Things are not, however, as straightforward as they seem - the new system seems to have some distinctly odd features. For example there are electoral thresholds (5% of the national vote or six members elected in SMDs for parties) and a mechanism for redistributing seats involving a list, which seems to suggest that there will be some ‘floating’ seat. Does this mean that if a party wins 1-5 SMDs its candidates will be debarred? Will the second place candidate ‘win’? Unfortunately, it’s hard, however, to find any coherent English language account of the exact workings of the new system. The clearest one I could find was offer by Radio Romania International and that still leaves me confused. As it correctly notes, whatever its finer points the new more majoritarian system is likely to be less a political ‘flat tax’ solution sweeping out party corruption, as many commentators and most of the Romanian public seem to believe, than a measure empowering local political bosses at the expense of higher level party and state structures.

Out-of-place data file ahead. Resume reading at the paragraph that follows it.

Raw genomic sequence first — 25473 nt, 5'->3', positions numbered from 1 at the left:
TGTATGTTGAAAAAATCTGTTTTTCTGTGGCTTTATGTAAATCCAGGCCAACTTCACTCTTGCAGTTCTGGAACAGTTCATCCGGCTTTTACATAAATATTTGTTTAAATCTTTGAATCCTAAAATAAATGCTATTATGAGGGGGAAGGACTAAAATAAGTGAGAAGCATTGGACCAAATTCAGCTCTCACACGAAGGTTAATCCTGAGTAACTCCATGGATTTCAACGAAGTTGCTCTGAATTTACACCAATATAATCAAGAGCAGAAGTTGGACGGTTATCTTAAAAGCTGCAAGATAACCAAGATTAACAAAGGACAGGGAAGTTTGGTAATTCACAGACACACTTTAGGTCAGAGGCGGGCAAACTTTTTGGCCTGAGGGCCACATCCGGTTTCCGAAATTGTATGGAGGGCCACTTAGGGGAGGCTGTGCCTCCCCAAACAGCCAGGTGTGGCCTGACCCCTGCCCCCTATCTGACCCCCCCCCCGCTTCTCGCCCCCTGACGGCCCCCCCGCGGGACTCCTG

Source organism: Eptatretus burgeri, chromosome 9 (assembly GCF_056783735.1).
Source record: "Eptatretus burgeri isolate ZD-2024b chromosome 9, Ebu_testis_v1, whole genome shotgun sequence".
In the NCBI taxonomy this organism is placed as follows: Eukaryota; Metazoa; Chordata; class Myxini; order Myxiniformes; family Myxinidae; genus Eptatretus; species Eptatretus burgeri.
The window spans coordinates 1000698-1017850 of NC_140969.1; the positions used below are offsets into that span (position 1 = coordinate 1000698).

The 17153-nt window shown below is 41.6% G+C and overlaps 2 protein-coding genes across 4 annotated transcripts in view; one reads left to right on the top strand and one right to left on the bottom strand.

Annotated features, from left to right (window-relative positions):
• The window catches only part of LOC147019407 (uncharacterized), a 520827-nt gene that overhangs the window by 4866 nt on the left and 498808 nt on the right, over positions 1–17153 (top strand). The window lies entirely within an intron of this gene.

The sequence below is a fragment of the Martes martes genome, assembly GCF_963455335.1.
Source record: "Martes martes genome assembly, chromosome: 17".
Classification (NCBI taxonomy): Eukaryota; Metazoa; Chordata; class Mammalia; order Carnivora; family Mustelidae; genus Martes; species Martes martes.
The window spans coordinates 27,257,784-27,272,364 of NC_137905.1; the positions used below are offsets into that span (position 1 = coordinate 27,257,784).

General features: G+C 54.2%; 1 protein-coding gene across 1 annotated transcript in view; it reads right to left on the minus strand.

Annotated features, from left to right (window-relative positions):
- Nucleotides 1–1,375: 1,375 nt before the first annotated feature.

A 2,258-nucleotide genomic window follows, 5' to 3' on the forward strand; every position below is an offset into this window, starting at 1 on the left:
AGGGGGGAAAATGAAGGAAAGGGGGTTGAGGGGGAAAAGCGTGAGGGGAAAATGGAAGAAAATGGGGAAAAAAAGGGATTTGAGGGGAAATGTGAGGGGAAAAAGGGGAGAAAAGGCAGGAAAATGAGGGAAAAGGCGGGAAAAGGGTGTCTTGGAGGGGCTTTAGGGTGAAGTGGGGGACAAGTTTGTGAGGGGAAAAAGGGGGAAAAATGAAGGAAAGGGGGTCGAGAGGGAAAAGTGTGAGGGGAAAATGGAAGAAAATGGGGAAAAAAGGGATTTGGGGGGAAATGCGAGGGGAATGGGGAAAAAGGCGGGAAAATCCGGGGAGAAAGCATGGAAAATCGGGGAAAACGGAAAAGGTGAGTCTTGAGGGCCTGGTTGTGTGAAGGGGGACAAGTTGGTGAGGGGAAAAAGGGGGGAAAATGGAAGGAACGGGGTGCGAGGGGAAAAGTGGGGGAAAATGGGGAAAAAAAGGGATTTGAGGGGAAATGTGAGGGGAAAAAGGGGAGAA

A moredetailed but still more baffling account of the new system is carried by SEEurope.net. Romania’s own electoral commission has a flashily designed website with an English version that boasts of its ‘young, dynamic and active team’ and even has a section on ‘electoral deontology’ (presumably a post-modern interpretation of elections?) but nothing in any language on the new system. Its most recent press release in Romanian is from 22 February.
The premier electoral systems blog, Matthew Shugart’s Fruits and Votes is currently obsessed with the